The catwalk show itself was a little bit like the thrill you feel when watching a scary movie; dark and even a little disturbing, but you can’t look away, making it all the more appealing. Spijkers and Spijkers have found a way to make you want the collection even more, delivering a desirable collection for those who like clothes that tell a story, especially if it’s as lavishly haunting as this one.

Spijkers en Spijkers A/W 2012 by Amelia Gregory
Spijkers en Spijkers A/W 2012 by Cristian Grossi
Spijkers en Spijkers A/W 2012 by Cristian Grossi

Spijkers en Spijkers A/W 2012 by Amelia Gregory

Spijkers en Spijkers A/W 2012 by Zulekha lakeca

Spijkers en Spijkers A/W 2012 by Zulekha lakeca

Spijkers en Spijkers A/W 2012 by Zulek Halakeca

Categories ,Alia Gargum, ,Amelia Gregory, ,Anna Higgie, ,birds, ,Claire Kearns, ,Cristian Grossi, ,Edie Bouvier Beale, ,Fluorescent, ,Grey Gardens, ,London Fashion Week A/W 2012, ,new york, ,Rebecca Hendin, ,Sam Mardon, ,Silk, ,Spijkers en Spijkers, ,Vauxhall Fashion Scout, ,vintage, ,wool, ,Yasmin Mason, ,Zulek Halakeca

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Amelia’s Magazine | The Porridge Cafe opens in Old Street, featuring TWWDNU and True Romance prints on the walls

Porridge Cafe Review
The much hyped Porridge Cafe opened at 70 Paul Street in East London this week: the healthy antidote to the equally hyped Cereal Killer Cafe which is just a stones throw from where I live on Brick Lane. The Cereal Killer Cafe has been ridiculously successful, with queues around the block on busy days, but surely Londoners would like something a bit more tasty and nutritious for breakfast? Step forward Nik and Elly of the Porridge Cafe. Their street food business began in 2013 as the Bow Street Kitchen, specialising in feeding the hungry tech hordes of Hoxton and the surrounding environs. Having concentrated on the provision of modern ‘British’ comfort food: think bacon butties and steak and mash, they decided that a logical next step would be to set up a (slightly) more permanent base with a pop up cafe dedicated to the most healthy comfort food of all. Plus they knew it might be a savvy move, what with oats and porridge so much in vogue.

Porridge Cafe-TWWDNU artwork
We went along to check out the cafe today, which is housed in the same pop up space where our TWWDNU prints were on show just a few weeks ago, and I am delighted to report that the very finest artworks (our A2 prints featuring 24 carat gold leaf by Cristian Grossi, Daria Hlazatova, Niall Grant and Mateusz Napieralski) are now on the walls of the cafe alongside some of the True Romance alternative cinema prints commissioned by East End Prints.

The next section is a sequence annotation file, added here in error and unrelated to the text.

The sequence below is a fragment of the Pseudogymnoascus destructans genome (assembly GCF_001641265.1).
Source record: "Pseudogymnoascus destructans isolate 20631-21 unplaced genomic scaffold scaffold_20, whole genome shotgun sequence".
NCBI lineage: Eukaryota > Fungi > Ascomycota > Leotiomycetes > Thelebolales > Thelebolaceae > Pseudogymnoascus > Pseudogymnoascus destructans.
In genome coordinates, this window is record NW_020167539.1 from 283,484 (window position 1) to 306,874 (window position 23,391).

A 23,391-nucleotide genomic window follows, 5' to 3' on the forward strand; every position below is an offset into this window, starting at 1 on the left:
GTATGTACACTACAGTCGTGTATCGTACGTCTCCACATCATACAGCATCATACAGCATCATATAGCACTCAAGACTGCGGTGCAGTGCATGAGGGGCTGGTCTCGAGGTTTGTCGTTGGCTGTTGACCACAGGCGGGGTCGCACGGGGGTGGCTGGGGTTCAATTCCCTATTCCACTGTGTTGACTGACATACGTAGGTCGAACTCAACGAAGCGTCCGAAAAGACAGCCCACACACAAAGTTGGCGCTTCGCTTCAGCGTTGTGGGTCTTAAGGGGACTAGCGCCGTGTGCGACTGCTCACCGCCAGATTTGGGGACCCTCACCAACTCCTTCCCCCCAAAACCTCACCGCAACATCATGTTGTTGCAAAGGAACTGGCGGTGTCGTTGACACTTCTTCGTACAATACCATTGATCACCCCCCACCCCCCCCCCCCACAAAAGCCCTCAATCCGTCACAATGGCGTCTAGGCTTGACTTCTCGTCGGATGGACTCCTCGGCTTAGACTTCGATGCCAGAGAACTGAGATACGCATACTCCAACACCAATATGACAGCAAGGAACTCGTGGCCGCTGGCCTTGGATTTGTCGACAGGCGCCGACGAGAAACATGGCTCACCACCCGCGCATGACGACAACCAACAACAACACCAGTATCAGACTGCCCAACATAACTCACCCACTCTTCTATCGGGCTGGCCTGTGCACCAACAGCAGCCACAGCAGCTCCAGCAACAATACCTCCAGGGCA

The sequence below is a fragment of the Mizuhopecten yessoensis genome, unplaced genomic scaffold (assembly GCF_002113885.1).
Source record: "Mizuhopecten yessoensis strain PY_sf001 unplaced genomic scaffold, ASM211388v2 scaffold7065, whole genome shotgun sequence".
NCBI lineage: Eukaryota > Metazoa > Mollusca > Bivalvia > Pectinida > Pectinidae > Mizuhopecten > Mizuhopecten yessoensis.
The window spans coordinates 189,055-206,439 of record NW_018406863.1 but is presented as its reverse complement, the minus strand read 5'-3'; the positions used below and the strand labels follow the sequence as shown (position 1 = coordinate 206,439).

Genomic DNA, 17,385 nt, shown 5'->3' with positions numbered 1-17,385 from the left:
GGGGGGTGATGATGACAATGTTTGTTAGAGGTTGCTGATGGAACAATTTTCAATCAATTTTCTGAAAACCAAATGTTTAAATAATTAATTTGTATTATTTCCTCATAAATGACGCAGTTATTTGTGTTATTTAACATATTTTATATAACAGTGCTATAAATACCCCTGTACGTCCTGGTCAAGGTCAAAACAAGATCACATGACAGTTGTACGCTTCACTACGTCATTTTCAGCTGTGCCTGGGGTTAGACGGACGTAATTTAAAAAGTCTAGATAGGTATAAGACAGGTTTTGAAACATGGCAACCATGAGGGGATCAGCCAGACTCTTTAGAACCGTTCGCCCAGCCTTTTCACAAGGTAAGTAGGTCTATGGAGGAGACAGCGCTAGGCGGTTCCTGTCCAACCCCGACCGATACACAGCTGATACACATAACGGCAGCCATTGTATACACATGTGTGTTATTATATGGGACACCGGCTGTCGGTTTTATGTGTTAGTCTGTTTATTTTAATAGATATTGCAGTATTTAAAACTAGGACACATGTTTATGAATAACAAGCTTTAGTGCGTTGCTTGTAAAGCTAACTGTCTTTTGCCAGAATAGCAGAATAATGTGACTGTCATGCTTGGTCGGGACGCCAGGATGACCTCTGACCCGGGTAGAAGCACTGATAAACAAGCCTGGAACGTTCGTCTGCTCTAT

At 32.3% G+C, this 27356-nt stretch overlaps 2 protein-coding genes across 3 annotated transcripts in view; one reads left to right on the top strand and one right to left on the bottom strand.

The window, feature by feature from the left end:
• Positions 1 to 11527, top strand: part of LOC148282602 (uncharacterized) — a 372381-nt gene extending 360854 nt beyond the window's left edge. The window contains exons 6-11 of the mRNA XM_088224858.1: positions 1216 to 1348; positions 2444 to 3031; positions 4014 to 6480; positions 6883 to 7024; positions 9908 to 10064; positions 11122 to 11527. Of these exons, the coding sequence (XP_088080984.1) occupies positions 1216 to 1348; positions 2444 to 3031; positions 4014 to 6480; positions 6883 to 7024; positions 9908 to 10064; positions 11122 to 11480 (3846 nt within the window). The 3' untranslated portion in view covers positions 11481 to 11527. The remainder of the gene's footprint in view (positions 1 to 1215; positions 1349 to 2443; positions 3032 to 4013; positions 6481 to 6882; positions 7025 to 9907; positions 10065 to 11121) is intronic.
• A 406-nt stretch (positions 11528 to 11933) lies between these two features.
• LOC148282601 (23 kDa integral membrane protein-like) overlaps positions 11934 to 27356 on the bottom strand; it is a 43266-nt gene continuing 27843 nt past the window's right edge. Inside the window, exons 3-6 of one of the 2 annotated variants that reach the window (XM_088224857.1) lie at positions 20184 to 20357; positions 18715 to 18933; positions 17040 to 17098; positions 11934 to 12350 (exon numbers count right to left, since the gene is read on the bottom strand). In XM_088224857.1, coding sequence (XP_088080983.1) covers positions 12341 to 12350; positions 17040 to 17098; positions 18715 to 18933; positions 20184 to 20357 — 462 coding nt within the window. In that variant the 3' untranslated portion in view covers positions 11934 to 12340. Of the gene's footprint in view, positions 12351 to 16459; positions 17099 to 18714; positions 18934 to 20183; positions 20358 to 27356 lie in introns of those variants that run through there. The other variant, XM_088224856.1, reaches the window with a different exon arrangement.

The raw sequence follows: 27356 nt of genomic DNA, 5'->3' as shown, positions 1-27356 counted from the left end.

Porridge Cafe-parsley aubergine caper risotto
I tried to tempt Snarfle with some porridge mixed with a tiny bit of apple, to no avail, so I ended up paying for another plain portion which luckily he ate when liberally topped with honey (it’s his usual breakfast but we abstained this morning). For my lunch I opted for the parsley, aubergine and caper risotto (above), a colourful and intriguingly flavoured affair. I was left a wee bit hungry – maybe I’ll blame that on being pregnant – but the portions are relatively small, so make sure you top up with one of the delicious sounding fresh smoothies if you visit for lunch.

Porridge Cafe-pepper chorizo chilli barley
Roasted red pepper, chorizo and chilli barley porridge for lunch.

The porridge options for breakfast come with an assortment of fresh fruit, nuts, berries and milk: all of which sound delicious. Busy Londoners are used to splashing out on tasty food so I hope this place will become a success. If the Cereal Killer Cafe can do it surely Nik and Elly can? Make sure you check out our beautiful limited edition prints when you visit.

The Porridge Cafe offers a rotating menu that includes 11 different grains and is open until the end of March. The full menu can be found here. Read more about the story behind the TWWDNU prints here.